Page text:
Emerging Markets Preview of the Week Ahead

(from my colleague Dr Win Thin)

EM currencies are trying to regain some traction after trading softer last week.  China data for July out this week should provide further evidence that the world's second biggest economy is stabilizing. Stronger than expected Taiwan export orders for June (up 10.6% y/y) should help support regional sentiment too.

After starting out firm so far on Monday, we believe EM FX will continue to gain this week, as the global economic backdrop should remain positive in Q3. External factors that could impact EM this week are centered largely in the geo-political sphere, with ongoing tensions in Ukraine and Gaza likely to provide some negative headline risk. Still, EM selling due to such headline risk has not been sustained in recent months, and we see this continuing this week as well.

Hungary central bank meets Tuesday and is expected to cut rates 10 bp to 2.20%. With inflation still non-existent, the bank has leeway for a bit more easing. However, we think the 2.0% area will prove to be a floor for the policy rate as low base effects should boost y/y inflation in H2. The economy is recovering nicely as well.

Brazil reports mid-July IPCA inflation on Tuesday, expected to rise 6.56% y/y vs. 6.41% in mid-June. COPOM minutes will be released Thursday. Inflation at the consumer level remains stubbornly high, even though producer and wholesale inflation has turned lower already. For now, we expect the central bank to stand pat and await justification for steady policy in the minutes. June current account data will be reported Friday.

Mexico reports May INEGI retail sales Tuesday, expected to rise 1.0% y/y vs. -0.4% in April. It then reports mid-July CPI on Thursday, expected to rise 3.96% y/y vs. 3.71% in mid-June. Core is seen rising to 3.15% y/y from 3.09% in mid-June. We expect the economy to start picking up in H2. Along with inflation nearing the top of the 2-4% target range, conditions should prevent further easing by Banco de Mexico. Mexico reports June trade data on Friday, as well as central bank minutes.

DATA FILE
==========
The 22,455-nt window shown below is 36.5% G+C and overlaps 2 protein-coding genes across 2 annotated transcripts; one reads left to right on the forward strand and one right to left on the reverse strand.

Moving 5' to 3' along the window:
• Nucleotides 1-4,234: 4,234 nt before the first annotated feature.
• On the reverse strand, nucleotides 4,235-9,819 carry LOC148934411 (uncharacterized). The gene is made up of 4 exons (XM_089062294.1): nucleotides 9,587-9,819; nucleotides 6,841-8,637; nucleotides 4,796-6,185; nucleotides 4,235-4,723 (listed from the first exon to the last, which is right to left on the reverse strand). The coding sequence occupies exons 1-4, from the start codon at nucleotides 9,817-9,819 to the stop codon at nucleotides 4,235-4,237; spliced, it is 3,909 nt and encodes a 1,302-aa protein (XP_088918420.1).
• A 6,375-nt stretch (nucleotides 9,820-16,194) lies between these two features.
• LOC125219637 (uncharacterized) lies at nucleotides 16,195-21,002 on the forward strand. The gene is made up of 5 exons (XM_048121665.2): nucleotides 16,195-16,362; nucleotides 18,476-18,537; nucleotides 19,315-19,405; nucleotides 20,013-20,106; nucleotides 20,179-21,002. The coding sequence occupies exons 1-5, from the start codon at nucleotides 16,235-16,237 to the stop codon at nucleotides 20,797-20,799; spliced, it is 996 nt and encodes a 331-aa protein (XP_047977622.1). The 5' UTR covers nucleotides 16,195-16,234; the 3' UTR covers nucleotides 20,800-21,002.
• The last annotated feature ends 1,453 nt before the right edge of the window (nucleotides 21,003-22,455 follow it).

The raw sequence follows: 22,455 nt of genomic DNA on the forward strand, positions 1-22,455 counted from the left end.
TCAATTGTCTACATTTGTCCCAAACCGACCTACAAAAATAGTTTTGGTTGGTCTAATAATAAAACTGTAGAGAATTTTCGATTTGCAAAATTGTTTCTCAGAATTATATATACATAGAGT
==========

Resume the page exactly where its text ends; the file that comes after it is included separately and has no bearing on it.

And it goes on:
Singapore reports June CPI on Wednesday, expected to rise 2.2% y/y vs. 2.7% in May. It then reports June IP on Friday, expected at -0.8% y/y vs. -2.5% in May. Real sector data have come in soft recently, even as price pressures have eased. If this trend continues in Q3, there may by mounting speculation of a shift to an easing stance by MAS at its October meeting. For now, however, we think no change in policy is the most likely outcome.

South Africa reports June CPI on Wednesday, expected to rise 6.7% y/y vs. 6.6% in May. After last week’s 25 bp hike by SARB, this data may prove anti-climactic. However, stronger inflation pressures could lead to more hikes ahead in H2, despite the very weak economy. Anglo American last week said it would seek buyers for several mines, but said the decision was not a result of the five-month long strike earlier this year.

Poland reports June retail sales Wednesday, expected to rise 4.0% y/y vs. 3.8% in May. The economy remains in recovery mode even as price pressures remain low, and so we see steady policy from the central bank for now. The next policy meeting is September 3. Central bank survey of 1340 Polish companies shows expectations of accelerating growth in Q3 due to investment and foreign sales.

Colombia reports May retail sales and IP on Wednesday. The former is expected to rise 7.1% y/y vs. 7.2% in April, while the latter is expected to rise 4.0% y/y vs. -2.2% in April. The economy remains very strong, and should lead to more tightening ahead. The next policy meeting is July 31, and consensus is another 25 bp hike to 4.25%.

Korea reports Q2 GDP Thursday, expected to rise 3.7% y/y vs. 3.9% in Q1. The economy is slowing, and the BOK’s dovish message at this month’s meeting has some looking for a rate cut in H2. We are not convinced, but acknowledge that higher rates are very unlikely now. Still, foreign equity inflows continue, with $2.1 bln seen already in Q3 alone.

HSBC reports flash China PMI for July on Thursday, expected at 51.0 vs. 50.7 final in June. This will be the first reading for July, and should continue the string of firmer data from the mainland. Strong Taiwan export orders data for June point to regional export strength in H2.

Russia central bank meets Friday and is expected to keep rates steady at 7.5%. However, much will depend on how Russian markets fare this week, in the wake of the Malaysian Airlines tragedy. Further ruble weakness could lead to hawkish surprise this week, though it would be a tough call as more sanctions are expected. Another rate hike would hurt the economic outlook further.

Emerging Markets Preview of the Week Ahead Emerging Markets Preview of the Week Ahead Reviewed by Marc Chandler on July 21, 2014 Rating: 5
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